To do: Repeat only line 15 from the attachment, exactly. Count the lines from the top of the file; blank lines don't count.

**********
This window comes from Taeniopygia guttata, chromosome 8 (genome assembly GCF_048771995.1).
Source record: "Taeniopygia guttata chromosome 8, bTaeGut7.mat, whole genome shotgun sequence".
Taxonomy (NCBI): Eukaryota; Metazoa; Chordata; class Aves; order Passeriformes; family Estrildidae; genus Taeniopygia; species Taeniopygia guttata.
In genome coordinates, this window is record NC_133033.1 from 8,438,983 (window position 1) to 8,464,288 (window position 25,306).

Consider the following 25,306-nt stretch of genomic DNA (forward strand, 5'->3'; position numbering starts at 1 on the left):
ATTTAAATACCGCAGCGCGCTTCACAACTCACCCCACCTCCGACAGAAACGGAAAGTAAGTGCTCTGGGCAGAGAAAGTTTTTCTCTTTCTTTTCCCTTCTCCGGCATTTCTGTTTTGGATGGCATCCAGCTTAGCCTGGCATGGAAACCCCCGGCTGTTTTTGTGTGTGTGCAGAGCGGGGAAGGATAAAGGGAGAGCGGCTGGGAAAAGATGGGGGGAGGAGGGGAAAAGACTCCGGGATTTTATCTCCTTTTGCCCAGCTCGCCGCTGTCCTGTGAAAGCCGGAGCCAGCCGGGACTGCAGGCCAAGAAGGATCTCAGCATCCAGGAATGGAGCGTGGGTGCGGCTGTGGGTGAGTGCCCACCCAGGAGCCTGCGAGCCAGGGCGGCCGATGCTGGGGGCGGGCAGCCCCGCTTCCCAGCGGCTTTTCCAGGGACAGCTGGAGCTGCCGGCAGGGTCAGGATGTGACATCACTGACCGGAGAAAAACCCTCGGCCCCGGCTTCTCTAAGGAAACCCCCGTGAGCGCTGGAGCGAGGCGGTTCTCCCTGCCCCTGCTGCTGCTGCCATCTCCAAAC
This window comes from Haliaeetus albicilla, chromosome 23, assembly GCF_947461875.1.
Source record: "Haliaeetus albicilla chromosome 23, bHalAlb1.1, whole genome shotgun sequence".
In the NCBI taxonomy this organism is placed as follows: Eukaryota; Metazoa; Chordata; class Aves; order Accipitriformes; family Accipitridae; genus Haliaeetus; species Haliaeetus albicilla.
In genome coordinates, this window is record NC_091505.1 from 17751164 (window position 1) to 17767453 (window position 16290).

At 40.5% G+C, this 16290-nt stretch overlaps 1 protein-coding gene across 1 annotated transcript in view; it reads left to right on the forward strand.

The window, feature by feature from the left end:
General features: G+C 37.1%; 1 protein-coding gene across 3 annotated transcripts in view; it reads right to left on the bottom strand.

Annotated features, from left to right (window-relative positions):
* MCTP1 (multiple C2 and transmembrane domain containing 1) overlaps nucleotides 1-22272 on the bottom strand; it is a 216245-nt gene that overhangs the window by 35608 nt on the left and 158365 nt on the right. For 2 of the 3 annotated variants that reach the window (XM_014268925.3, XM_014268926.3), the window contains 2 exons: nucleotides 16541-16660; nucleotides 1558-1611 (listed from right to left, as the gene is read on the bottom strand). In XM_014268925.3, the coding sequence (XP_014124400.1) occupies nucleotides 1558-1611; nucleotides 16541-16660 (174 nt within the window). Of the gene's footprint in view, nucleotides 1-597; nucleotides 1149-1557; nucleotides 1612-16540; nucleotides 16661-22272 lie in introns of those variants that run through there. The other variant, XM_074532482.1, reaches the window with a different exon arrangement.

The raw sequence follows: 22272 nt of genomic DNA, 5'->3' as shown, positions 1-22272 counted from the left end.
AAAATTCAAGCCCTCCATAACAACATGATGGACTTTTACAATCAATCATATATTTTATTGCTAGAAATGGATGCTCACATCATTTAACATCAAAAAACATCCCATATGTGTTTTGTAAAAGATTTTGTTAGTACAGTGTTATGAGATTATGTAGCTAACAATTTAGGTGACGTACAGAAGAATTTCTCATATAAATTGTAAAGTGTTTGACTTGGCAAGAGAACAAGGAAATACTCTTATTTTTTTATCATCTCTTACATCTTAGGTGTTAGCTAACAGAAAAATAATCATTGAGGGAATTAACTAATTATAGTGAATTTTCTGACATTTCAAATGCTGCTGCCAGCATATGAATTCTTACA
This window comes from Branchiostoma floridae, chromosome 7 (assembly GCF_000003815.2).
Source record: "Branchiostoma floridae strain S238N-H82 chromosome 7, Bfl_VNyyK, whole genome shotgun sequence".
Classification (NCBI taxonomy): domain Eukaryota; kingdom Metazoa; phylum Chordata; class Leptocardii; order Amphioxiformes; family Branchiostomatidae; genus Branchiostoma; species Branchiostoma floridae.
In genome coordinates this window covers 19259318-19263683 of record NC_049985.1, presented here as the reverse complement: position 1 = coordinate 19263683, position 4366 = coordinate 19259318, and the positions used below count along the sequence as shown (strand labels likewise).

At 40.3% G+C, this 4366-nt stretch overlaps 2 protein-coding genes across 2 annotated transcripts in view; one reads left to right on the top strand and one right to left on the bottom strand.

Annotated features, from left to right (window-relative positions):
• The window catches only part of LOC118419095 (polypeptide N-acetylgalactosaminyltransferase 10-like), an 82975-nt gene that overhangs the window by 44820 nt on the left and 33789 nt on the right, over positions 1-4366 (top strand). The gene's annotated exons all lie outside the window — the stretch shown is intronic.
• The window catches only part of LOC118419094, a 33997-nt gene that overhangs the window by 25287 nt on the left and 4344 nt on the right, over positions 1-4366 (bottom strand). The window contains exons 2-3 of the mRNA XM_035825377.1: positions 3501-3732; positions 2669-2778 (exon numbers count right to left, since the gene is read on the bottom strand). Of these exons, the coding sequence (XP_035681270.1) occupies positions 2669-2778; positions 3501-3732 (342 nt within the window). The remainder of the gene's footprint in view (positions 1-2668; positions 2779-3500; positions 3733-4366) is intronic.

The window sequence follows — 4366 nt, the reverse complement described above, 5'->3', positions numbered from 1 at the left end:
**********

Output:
* MCTP1 (multiple C2 and transmembrane domain containing 1) overlaps nucleotides 1-22272 on the bottom strand; it is a 216245-nt gene that overhangs the window by 35608 nt on the left and 158365 nt on the right. For 2 of the 3 annotated variants that reach the window (XM_014268925.3, XM_014268926.3), the window contains 2 exons: nucleotides 16541-16660; nucleotides 1558-1611 (listed from right to left, as the gene is read on the bottom strand). In XM_014268925.3, the coding sequence (XP_014124400.1) occupies nucleotides 1558-1611; nucleotides 16541-16660 (174 nt within the window). Of the gene's footprint in view, nucleotides 1-597; nucleotides 1149-1557; nucleotides 1612-16540; nucleotides 16661-22272 lie in introns of those variants that run through there. The other variant, XM_074532482.1, reaches the window with a different exon arrangement.